If any of your teeth are missing, the consequences can be profound, both physically and emotionally. Favorite foods become difficult to enjoy (or even to eat at all), and social interactions become more challenging. Yet there are effects of tooth loss that are not immediately obvious-even to those experiencing them. It is important to be aware of these hidden consequences, because they can adversely affect your health in ways that become harder to remedy over time. Plus, knowing what happens to your mouth after teeth are lost can help you decide on the best way to replace them.

    Use It or Lose It: Tooth Loss Causes Bone Loss

    Bone needs stimulation to maintain its volume and density. In the case of the bone that surrounds and supports your teeth, that stimulation comes from the teeth touching each other in chewing, speech and normal activity, hundreds of times throughout the day. These stresses prompt the bone underneath each tooth to rebuild continually, maintaining bone density. When a tooth is lost, the stimulation it once provided ceases. This causes the supporting bone in the jaw to shrink in a process called resorption. The longer the tooth is missing, the greater the amount of bone loss. Wearing removable dentures accelerates this process because of the way they press on the bony ridge.

    Studies have shown that during the first year after tooth loss there is a 25% decrease in width of bone, and, over the next few years, an overall 4-millimeter decrease in height. Loss of bone makes a person look much older and can make an individual more prone to jaw fractures. As if all of this wasn’t enough to worry about, there’s the risk of malnutrition. As teeth are lost, it becomes more difficult to eat and chew food effectively. Unfortunately, the healthier foods – raw fruits and vegetables – usually become the most difficult to chew for toothless people.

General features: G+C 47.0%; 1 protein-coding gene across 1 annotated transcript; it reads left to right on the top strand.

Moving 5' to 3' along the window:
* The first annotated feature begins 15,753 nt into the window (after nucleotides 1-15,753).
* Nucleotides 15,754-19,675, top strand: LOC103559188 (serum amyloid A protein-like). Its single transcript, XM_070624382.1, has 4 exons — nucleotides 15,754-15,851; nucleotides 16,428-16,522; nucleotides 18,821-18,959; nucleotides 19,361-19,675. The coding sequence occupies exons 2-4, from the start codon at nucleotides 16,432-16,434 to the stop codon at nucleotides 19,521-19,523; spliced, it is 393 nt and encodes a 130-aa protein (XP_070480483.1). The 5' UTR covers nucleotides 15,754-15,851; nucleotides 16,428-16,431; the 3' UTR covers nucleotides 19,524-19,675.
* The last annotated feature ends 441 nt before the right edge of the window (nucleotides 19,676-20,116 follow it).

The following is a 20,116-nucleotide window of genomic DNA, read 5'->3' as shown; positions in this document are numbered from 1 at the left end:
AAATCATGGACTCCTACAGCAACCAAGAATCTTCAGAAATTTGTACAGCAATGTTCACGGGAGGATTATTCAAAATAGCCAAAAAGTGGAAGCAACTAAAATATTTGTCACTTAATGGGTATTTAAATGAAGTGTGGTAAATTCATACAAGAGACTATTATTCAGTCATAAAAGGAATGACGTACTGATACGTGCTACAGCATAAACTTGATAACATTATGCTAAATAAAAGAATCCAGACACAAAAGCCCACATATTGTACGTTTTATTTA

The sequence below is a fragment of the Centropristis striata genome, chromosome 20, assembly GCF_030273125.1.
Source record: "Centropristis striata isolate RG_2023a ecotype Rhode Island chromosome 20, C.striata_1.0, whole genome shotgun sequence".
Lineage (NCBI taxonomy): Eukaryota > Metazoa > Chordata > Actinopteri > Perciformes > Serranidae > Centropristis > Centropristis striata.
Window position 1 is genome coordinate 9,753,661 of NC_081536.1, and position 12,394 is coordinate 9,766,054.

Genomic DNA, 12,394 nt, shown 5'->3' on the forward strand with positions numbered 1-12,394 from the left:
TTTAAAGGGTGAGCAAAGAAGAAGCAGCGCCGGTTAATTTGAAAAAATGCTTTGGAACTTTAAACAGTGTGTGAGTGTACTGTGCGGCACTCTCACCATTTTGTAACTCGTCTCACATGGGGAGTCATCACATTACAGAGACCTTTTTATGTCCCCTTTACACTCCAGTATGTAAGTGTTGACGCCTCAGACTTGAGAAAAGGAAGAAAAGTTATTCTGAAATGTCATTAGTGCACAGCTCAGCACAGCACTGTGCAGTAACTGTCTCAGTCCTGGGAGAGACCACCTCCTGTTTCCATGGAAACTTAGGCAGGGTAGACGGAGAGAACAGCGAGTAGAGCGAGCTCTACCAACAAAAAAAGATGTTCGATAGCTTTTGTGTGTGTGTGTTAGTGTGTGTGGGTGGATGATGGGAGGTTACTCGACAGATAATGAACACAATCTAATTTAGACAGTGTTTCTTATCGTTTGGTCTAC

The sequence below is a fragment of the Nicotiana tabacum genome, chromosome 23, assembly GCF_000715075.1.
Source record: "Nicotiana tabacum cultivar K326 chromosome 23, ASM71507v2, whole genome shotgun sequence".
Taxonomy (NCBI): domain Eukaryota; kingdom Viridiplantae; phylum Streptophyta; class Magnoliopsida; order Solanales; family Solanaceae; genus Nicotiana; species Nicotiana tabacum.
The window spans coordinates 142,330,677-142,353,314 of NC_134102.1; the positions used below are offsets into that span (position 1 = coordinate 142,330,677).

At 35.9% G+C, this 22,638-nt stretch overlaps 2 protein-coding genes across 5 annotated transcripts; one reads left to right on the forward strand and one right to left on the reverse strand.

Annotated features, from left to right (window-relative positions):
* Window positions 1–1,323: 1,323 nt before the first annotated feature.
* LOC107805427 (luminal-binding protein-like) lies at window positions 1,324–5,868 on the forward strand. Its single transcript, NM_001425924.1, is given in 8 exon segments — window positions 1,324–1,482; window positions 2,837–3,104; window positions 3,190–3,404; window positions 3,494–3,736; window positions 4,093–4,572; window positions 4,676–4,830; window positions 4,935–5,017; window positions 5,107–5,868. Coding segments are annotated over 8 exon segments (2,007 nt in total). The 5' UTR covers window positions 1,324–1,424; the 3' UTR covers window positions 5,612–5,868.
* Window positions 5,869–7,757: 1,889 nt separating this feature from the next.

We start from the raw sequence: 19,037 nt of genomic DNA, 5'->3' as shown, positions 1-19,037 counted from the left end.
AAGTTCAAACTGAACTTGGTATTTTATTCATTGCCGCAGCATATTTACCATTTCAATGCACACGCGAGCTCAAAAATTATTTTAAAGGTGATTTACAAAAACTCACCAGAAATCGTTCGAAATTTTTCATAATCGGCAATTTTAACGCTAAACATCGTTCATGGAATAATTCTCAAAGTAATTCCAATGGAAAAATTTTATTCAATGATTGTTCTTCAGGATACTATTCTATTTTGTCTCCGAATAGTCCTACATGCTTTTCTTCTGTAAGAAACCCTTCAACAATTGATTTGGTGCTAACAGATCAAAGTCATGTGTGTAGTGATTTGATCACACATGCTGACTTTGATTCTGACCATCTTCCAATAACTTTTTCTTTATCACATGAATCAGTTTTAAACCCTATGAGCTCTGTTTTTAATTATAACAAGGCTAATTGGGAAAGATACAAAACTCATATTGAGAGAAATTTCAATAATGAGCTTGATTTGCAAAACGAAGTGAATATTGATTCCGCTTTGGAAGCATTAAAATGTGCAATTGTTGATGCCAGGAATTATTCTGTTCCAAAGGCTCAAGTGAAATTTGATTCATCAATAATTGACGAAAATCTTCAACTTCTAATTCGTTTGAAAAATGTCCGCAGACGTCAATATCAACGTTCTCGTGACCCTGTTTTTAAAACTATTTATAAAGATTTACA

Maintaining Healthy Bone With Dental Implants

    None of these problems need occur when missing teeth are replaced with natural-looking prosthetic teeth supported by dental implants. Besides helping a person without teeth look and feel great again, they can actually help prevent bone loss. No other tooth-replacement option offers this important health benefit.

    A primary reason to consider dental implants to replace missing teeth, then, is the maintenance of the jawbone. As described earlier, your jawbone needs stimulation to stay healthy. Because implants are made of titanium, bone will attach to them, and maintain bone density. Replacement teeth supported by dental implants do not put pressure on the gums or the surfaces of the bony ridges of your mouth the way that removable dentures do. They also do not compromise adjacent healthy teeth, as standard dental bridges do. In fact, as time goes by, and you continue to enjoy life with great-looking, functional teeth, you’ll hardly think about the fact that you have dental implants. Best of all, they will likely never need to be replaced – your investment will still be paying dividends far into the future.

Dental Implant Articles

Dental Implants - Dear Doctor Magazine